Cornwall Insight responds to the announcement of the April price cap

Ofgem has today announced the April Default Tariff Cap (price cap) at £1,690 a year for a typical dual fuel consumer1. This is a 12% decrease from January’s cap set at £1,928 a year.

A healthy flow of gas across the Atlantic, coupled with a relatively mild winter, has seen higher than expected gas reserves in Europe and consequently lower wholesale prices. Additionally, high levels of gas reserves in Asia have helped drive down global prices.

While the wholesale element of the cap continues to fall, electricity standing charges are set to increase. This is primarily due to the ongoing reform of network charges, which has shifted more of the charges from per unit to per day, meaning that customers will incur these costs regardless of their actual consumption.

Ofgem recently held a consultation on how standing charges are applied to energy bills, and is examining the options and potential alternatives.

This is in addition to the provisions for bad debt, and further bill adjustments for customers depending upon how they pay their energy bills.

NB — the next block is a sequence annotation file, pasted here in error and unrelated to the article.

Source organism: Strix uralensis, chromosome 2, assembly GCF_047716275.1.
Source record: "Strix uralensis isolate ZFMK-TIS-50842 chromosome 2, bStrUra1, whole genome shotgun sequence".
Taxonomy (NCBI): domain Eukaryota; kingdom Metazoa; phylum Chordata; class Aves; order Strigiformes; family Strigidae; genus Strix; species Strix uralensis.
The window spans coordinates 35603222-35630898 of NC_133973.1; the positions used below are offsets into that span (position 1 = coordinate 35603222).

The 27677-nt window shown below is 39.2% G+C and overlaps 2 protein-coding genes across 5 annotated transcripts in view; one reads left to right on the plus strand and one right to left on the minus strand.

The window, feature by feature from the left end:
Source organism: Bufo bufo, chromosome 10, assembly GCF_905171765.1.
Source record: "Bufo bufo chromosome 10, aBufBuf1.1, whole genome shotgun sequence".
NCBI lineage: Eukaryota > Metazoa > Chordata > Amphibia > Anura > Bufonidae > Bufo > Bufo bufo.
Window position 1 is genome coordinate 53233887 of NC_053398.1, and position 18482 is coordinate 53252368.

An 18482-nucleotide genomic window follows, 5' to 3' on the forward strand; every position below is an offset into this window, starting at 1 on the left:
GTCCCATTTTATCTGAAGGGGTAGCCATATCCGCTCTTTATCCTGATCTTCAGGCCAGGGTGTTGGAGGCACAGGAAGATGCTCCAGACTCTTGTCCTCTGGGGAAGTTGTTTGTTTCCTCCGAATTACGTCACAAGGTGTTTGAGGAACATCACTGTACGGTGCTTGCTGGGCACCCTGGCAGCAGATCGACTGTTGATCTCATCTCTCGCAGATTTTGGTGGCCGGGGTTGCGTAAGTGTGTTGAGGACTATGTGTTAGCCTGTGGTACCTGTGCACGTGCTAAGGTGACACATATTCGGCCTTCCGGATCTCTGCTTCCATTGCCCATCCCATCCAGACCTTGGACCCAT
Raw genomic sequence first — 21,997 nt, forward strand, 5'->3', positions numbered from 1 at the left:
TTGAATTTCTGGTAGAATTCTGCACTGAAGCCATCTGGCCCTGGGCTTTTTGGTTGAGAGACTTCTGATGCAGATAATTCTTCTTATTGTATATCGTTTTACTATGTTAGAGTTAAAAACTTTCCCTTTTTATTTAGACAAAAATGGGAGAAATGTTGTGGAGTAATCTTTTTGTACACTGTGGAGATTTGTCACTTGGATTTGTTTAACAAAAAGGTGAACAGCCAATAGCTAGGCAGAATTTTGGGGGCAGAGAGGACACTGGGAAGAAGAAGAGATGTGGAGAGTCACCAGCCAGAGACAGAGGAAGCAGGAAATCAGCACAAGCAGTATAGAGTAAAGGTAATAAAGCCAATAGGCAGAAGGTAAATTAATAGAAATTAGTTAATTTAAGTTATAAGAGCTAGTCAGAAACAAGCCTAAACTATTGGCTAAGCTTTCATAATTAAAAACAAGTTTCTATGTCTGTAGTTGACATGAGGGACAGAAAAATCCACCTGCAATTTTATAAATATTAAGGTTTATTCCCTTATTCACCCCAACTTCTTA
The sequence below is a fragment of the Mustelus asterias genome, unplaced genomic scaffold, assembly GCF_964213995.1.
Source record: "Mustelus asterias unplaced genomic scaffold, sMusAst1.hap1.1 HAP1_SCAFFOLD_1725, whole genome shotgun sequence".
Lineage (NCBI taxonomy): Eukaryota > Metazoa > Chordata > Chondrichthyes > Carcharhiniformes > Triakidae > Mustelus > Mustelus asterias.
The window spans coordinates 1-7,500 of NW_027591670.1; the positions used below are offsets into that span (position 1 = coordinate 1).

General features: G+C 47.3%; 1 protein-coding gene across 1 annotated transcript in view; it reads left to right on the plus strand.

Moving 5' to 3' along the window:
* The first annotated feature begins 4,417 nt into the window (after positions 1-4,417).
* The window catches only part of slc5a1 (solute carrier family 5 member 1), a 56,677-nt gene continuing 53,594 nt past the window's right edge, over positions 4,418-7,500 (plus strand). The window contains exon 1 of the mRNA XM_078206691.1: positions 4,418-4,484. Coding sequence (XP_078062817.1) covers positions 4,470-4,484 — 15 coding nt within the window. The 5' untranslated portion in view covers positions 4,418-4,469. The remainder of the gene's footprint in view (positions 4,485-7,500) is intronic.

Dr Craig Lowrey, Principal Consultant at Cornwall Insight said:

“After January’s price cap rise, it is good to see energy bills moving in the right direction for households. Signs currently point towards costs remaining below current levels for the rest of the year, and while it’s wise not to get ahead of ourselves, there are promising signals that the energy market is starting to stabilise.

“While the prospect of lower bills is certainly positive, they still remain hundreds of pounds above what customers were paying at the start of the decade, with little to indicate that will be changing any time soon.

“Ofgem’s review of standing charges, alongside other discussions on how the cap is calculated, will no doubt have a positive impact on some household energy costs, but fundamental questions remain on how to address the challenge of affordability for households. The price cap is unlikely to be the ticket back to pre-energy crisis bills.

“Ultimately progress requires investment in a resilient, sustainable, energy system, one based on renewable energy supplies and improved energy efficiency. As we approach the general election, we would urge politicians to prioritise this critical issue and unveil solid plans for action.”

Notes to Editors

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Cornwall Insight is the pre-eminent provider of research, analysis, consulting and training to businesses and stakeholders engaged in the Australian, Great British, and Irish energy markets. To support our customers, we leverage a powerful combination of analytical capability, a detailed appreciation of regulation codes and policy frameworks, and a practical understanding of how markets function.